Engineers inspect Chinese skyscraper after shaking triggers panic

·2-min read
Building collapses are not rare in China, where lax construction standards and breakneck urbanisation has led to buildings being thrown up in haste

Engineers inspected a skyscraper in southern China on Wednesday, a day after it triggered widespread panic when it suddenly began shaking, as people asked online if shoddy construction may have been to blame.

The 300-metre (1,000-foot) SEG Plaza in the southern city of Shenzhen near Hong Kong began swaying in the early afternoon on Tuesday, prompting people inside and those on the streets below to flee.

Emergency management officials quickly ruled out an earthquake as the cause of the wobble in the tech hub's Futian district.

Officials said late Wednesday that engineers monitoring the building since Tuesday night had not found movements larger than the building code limit for skyscrapers.

Experts found "no safety abnormalities in the main structure and surrounding environment of the building," the local government said in a statement.

The building had stopped shaking by the time people were evacuated, state media reported, and the plaza remained sealed off.

Building collapses are not rare in China, where lax construction standards and breakneck urbanisation over recent decades has led to buildings being thrown up in haste.

Poor construction standards are often linked to corruption among local officials, most recently after the collapse of a quarantine hotel in southern China last year.

A day after the building was evacuated, the US Consulate in nearby Guangzhou on Wednesday warned citizens to avoid the area surrounding the tower, warning of "inadequate information to assess the safety risks."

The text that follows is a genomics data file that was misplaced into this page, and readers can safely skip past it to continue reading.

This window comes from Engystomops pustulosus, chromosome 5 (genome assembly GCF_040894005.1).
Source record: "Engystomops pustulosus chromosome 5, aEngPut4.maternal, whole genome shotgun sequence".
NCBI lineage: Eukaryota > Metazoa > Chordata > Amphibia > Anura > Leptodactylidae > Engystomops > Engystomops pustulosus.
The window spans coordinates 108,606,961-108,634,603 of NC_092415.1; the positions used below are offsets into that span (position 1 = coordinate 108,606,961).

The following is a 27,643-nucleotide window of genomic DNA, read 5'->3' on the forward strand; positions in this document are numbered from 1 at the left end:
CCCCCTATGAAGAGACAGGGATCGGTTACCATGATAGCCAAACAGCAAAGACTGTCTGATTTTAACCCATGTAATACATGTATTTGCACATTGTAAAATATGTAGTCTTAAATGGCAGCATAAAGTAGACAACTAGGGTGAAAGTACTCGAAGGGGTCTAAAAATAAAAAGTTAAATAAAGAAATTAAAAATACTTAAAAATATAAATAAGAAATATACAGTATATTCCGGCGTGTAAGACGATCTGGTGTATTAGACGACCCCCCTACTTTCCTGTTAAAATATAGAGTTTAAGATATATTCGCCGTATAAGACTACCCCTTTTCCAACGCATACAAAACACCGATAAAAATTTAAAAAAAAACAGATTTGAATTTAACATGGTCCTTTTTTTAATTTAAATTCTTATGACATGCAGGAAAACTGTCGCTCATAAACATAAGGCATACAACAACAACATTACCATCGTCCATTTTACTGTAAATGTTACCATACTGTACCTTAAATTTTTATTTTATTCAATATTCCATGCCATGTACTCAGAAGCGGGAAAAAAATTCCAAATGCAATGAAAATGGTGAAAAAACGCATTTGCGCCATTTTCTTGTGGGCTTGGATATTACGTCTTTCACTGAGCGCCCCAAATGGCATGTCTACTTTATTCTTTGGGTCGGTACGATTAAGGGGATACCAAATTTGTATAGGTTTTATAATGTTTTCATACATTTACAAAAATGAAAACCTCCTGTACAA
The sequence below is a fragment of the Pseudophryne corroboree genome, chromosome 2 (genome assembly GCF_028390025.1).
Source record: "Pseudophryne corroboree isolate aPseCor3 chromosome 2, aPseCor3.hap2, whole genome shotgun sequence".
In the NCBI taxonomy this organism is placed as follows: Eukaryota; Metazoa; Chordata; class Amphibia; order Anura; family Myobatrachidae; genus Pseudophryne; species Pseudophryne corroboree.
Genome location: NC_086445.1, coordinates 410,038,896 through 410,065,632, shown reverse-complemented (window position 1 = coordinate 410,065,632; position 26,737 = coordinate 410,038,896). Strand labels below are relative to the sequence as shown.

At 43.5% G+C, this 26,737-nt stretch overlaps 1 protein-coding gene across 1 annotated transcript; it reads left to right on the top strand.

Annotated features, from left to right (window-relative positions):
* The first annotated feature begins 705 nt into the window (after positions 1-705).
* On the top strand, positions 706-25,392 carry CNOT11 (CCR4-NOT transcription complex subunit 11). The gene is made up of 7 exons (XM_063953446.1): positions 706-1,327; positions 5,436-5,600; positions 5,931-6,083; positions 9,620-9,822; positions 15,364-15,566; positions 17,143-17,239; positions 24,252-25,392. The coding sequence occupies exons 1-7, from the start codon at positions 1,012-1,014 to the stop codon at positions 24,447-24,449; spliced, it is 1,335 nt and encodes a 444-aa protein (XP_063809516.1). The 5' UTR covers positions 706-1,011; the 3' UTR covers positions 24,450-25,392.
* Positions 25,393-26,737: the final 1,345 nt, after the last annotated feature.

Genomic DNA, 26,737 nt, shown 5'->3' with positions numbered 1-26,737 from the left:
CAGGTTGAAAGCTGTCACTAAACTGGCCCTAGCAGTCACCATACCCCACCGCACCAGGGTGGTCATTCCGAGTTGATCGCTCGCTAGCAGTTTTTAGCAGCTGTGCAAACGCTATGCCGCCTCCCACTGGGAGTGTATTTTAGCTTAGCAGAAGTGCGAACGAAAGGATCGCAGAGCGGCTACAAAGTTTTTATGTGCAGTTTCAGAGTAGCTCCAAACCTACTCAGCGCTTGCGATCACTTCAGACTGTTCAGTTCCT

Video footage published by local media Jimu News appeared to show some vendors returning to pick up stock from the electronics mall on the lower levels of the building by Wednesday, while higher storeys remained closed off and shoppers were blocked from entering.

Social media immediately lit up after Tuesday's incident, with hashtags on the Twitter-like Weibo platform related to the shaking garnering more than 780 million views and hundreds of thousands of comments, with many users worried about construction standards.

"Shenzhen should not use this shaking building again. It's fit for demolition," wrote one.

"In today's cities, there's no guarantee of the quality of these skyscrapers," added another.

Completed in 2000, the tower is home to a major electronics market as well as various offices in the central business district of Shenzhen, a sprawling metropolis of more than 13 million people.

The building is named after the semiconductor and electronics manufacturer Shenzhen Electronics Group, whose offices are based in the complex.

It is the 18th tallest tower in Shenzhen, according to the Council on Tall Buildings and Urban Habitat skyscraper database.

Chinese authorities last year banned the construction of skyscrapers taller than 500 metres, adding to height restrictions already enforced in some other cities such as Beijing.

bur-tjx/rbu

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